Scott Olmos-USA TODAY Sports
Oregon looks to rebounding from the Cal heartbreaker with a win over Stanford in Eugene.
That's really all I have to say about the Oregon basketball team at this point. It's become clear that this is a mediocre team without Dominic Artis. They seemed to have solved the turnover issues, and have had very modest turnover numbers the last three games. However, the offense is just so incredibly bogged down, and this team hasn't come close to figuring out what to do about it. Nobody respects Nobody respects Johnathan Loyd's offensive game and, as a result, they clog the middle and take away Oregon's post game.
Oregon has certainly suffered a lot of bad luck during this streak without Artis. Oregon blocked Colorado's attempt at a a game winning shot, but the ball bounced right back into Andre Robertson's hands for a layup. Both of the California games came down to the final minute. The Ducks have lost those three games by a combined seven points, and are dangerously close to being 13-1 in league play.
That said, what has absolutely plagued Oregon is that they have nobody capable of creating their own shot, and its why they have led in the final minute of all of these games, only to go on to lose. Four straight turnovers down the stretch against Colorado. Scoreless in the final four minutes in Berkeley. As the stakes get higher, opposing defenses absolutely lock this team down. E.J. Singler doesn't have the burst to get by people. Carlos Emory has no left hand. Damyean Dotson just hasn't developed that part of his game yet.
The most frustrating part of this group has been Singler, and his 1-12 shooting performance against California was probably the statistic that was most responsible for that loss. Singler is in the midst of his worst shooting season of his career, by far. You can see when he tries to get past people--something he used to be able to do--that is body just isn't healthy. He should be the guy who is hitting the long ball and keeping the defense honest and out of clog-the-post mode, but he hasn't been able to do that consistently. It's not really his fault, but it pretty much ensures that this offense will struggle until Artis gets back. They're fighting their butts off to keep these games close, which should be applauded more than it has been, but they're going to need to get a bit more luck and have somebody step up and make some plays in the final minute to start winning some of these.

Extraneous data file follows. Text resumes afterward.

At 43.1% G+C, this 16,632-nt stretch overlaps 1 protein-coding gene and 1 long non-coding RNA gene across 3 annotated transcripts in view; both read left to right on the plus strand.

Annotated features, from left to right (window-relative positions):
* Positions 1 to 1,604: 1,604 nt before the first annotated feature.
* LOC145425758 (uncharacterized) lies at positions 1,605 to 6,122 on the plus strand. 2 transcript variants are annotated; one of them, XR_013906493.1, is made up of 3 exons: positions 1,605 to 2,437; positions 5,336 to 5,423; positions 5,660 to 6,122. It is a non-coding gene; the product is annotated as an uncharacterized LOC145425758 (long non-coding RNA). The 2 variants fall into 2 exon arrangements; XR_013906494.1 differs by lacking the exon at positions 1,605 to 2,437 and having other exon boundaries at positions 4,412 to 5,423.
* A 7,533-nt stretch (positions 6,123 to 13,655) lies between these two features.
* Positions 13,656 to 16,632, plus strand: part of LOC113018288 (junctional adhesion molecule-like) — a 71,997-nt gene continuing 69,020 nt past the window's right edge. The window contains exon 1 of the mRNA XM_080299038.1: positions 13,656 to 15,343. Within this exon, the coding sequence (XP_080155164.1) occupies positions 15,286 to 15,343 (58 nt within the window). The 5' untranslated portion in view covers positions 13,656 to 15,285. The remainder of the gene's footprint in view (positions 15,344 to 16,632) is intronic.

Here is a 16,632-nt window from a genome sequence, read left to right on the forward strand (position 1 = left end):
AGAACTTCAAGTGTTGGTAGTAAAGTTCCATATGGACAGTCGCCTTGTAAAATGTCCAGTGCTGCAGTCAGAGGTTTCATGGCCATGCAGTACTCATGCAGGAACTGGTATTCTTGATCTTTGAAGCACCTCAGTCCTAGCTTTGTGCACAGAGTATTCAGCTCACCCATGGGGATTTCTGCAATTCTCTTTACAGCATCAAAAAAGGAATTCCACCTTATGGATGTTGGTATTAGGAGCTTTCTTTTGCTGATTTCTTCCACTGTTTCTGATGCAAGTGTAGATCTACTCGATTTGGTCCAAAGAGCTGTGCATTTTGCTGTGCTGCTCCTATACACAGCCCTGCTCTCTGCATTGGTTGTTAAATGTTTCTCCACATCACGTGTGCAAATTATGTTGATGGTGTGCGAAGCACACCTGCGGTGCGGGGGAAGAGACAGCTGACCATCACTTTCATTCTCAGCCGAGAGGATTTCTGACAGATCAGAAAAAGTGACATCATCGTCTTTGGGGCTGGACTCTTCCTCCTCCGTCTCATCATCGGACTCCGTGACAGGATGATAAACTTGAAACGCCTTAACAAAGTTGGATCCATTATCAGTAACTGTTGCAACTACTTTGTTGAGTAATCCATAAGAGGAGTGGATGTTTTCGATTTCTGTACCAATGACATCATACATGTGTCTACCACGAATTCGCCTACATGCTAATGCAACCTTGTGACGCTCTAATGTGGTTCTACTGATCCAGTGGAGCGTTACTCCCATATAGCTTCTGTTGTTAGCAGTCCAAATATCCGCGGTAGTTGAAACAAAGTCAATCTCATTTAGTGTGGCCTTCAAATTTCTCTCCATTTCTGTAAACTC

As Oregon prepares to face Stanford, a major key is going to be frame of mind. The loss to Cal was an absolute heartbreaker, and Oregon also knows that Stanford completely boatraced them last time out, the one outlier on the conference schedule for the Ducks. Coming off a buzzer beater always gives you trepidation, and you fear coming out flat the game after. However, if Oregon can successfully combat that, they actually have a good shot at beating the Cardinal.
This is mainly because Stanford, like Oregon, is post oriented, and Oregon should be able to successfully counter that. They didn't in the first game--they came out extremely flat, and Dwight Powell and Josh Huestis combined for 26 points and 26 rebounds. It is imperative for Oregon to win the rebounding battle decisively, and keep these two from having monster games on the boards, as Stanford doesn't have much in the way of rebounding behind them.
However, the real key to making the last game a blowout was the Cardinal's guard play. Chaisson Randle and Aaron Bright combined 29 points on 9-16 shooting, including 6-6 from behind the three point line. They were simply on fire, a number made all the more befuddling by the fact that Randle shoots 37% from the field on the season, Bright 35%. Neither is likely to repeat their performance in Palo Alto.
The overwhelming probability is that this game will be like every other game for Oregon over this stretch has been--a close game that comes down to the final minutes. Can the Ducks finally make a play when it matters the most?
Time: 5:00 p.m. PT
TV: Pac-12 Network